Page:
Arthur C. Clarke once said that “any sufficiently advanced technology is indistinguishable from magic.” Sci-fi and fantasy are lumped together as SF nowadays, but they are distinctly different in ways that give each its unique appeal and its strength to express different themes and stories.
Sci-fi universes are variations of our own (ie. alternate timeline, possible future, etc), and they must be bound by laws of physics. These laws can be different than our own, but they should make some sense in themselves. The sci-fi work must adhere to these laws as much as possible or risk upsetting sci-fi fans. Nothing frustrates sci-fi fans more than having something ‘miraculous’ or nonsensical happened after they have spent hours or even days immersing themselves in an otherwise believable universe.
Creating laws and technologies is tedious and time consuming for the author, but it allows him to explore issues and themes that have real world impact. For example, sci-fi has the power to examine enduring problems of humanity from a different perspective or show us the challenges and dangers that may arise from new technologies (Brave New World). The author can do this because his sci-fi world is connected to our world by science.
Authors have far more freedom in fantasy because fantasy need not be bound by reality. Authors can make us believe almost anything with relative ease because magic is beyond logic and reason. A handful of heroes routinely defeats thousands of enemies with little rest and food.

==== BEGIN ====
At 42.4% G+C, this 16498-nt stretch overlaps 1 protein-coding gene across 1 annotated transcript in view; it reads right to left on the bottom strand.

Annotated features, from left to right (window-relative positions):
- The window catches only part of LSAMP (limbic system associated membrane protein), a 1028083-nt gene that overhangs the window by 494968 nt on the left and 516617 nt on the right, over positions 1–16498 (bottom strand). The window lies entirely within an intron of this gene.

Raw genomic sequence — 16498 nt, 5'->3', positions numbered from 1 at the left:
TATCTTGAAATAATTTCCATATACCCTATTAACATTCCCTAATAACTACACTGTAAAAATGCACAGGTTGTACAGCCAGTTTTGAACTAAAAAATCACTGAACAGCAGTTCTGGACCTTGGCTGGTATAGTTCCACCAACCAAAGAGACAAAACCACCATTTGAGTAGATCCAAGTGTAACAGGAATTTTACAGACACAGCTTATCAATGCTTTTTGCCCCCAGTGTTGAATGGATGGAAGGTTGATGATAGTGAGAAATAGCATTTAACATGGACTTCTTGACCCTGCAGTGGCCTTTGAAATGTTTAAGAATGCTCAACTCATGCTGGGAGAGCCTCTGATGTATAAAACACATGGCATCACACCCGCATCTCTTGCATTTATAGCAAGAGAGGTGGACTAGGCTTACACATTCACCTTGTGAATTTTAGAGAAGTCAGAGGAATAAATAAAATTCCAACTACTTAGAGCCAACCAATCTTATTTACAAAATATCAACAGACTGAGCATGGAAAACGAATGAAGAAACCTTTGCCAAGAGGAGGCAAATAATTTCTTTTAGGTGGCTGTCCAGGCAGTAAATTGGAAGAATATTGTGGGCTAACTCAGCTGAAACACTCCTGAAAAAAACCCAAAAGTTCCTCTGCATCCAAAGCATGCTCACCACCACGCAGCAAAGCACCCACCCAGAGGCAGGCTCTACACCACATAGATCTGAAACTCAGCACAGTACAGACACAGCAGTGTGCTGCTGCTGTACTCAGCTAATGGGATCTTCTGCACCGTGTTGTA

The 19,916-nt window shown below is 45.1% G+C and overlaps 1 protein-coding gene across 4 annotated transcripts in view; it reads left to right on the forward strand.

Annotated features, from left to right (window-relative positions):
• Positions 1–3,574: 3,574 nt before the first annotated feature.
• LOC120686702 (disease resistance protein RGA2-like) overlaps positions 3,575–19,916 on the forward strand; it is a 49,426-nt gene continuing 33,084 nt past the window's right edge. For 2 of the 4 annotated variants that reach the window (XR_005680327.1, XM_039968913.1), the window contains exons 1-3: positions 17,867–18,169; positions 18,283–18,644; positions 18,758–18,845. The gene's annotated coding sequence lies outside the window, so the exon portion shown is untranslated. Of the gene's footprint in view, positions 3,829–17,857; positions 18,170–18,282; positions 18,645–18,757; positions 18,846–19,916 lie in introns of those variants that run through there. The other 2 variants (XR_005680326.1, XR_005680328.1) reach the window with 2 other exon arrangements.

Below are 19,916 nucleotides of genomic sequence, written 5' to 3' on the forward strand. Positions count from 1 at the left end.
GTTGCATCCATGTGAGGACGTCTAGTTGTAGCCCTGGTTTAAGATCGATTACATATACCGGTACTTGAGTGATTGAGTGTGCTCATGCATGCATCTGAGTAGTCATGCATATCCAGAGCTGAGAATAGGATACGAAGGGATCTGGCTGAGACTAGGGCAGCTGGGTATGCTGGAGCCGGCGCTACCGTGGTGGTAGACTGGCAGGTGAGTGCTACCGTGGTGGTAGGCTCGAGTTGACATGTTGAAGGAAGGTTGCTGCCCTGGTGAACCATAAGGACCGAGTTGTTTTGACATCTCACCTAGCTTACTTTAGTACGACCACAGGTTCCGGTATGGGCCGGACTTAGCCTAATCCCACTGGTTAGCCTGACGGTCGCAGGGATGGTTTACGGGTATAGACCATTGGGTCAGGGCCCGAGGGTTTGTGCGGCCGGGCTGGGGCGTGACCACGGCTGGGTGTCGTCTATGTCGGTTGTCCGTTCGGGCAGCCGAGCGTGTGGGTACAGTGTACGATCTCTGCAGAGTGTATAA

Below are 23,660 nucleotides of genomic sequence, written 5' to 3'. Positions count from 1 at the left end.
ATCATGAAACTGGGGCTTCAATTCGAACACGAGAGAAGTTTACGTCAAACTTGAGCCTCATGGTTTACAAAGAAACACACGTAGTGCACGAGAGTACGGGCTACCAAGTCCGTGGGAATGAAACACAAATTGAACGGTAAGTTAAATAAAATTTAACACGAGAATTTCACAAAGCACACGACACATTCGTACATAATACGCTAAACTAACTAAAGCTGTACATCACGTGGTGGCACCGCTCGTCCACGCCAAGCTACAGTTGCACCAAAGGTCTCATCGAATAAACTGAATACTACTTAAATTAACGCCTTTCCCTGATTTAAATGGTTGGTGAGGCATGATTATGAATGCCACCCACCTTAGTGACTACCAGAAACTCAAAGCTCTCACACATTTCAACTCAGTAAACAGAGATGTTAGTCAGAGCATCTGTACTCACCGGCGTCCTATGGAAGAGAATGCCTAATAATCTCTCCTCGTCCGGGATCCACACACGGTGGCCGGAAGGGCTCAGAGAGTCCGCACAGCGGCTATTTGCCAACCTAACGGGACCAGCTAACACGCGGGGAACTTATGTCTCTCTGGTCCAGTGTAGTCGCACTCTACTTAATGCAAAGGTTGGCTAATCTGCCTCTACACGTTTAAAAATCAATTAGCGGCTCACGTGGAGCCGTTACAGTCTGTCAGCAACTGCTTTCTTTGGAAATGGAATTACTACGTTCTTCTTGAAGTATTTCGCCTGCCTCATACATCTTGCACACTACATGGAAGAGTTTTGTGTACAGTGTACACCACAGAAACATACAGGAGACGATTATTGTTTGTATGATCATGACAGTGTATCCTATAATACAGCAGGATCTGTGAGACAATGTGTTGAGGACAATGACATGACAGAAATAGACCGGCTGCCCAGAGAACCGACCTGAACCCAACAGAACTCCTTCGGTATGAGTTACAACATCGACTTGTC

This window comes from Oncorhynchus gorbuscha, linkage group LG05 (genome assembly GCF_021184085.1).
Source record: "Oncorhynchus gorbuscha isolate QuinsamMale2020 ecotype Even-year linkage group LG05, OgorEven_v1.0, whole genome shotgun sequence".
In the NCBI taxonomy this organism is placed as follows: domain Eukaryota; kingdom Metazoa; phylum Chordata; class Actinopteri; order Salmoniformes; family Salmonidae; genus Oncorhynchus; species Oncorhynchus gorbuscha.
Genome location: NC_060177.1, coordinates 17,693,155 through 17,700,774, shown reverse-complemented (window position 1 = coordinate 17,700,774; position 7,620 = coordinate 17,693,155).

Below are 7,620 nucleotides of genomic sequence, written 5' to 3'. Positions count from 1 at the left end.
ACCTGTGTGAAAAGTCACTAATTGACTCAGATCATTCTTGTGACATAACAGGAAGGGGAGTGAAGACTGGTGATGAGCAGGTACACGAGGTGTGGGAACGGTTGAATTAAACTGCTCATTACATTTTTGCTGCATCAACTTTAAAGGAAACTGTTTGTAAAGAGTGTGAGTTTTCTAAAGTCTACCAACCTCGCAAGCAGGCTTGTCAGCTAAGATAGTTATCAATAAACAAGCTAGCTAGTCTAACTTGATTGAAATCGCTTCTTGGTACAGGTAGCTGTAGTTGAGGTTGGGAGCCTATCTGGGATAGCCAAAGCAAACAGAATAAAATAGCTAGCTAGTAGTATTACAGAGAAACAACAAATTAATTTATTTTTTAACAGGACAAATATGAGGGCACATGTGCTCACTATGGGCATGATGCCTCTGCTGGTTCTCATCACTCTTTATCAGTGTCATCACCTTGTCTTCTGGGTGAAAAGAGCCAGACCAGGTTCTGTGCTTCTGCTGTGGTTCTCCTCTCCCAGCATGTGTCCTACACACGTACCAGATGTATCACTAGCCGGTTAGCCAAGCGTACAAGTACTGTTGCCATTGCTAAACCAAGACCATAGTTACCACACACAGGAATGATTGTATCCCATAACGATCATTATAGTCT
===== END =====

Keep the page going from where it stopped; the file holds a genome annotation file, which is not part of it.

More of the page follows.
But if we can be made to believe anything, then we also believe none of it. Fantasy is entertaining but not much more. Like any great fiction, outstanding fantasy can move us with tales of fellowship, love, and loss, but we neither see the world differently nor learn anything new because the fantasy world has little or no relation to the real world.
As a fan, I enjoy both sci-fi and fantasy depending on my mood. When the intellectual part of my brain craves stimulation, I seek sci-fi. There, my mind revels in alternate histories, possible futures, and sharp social commentary. But sometimes I just want to escape the real world for a little while, and fantasy is perfect for this. I cannot tell how many months I wiled away in the fiendishly addictive World of Warcraft before I managed to tear myself away (Warcrack is a more accurate name). At least for a time, you can imagine yourself to powerful enough to save the world from darkness.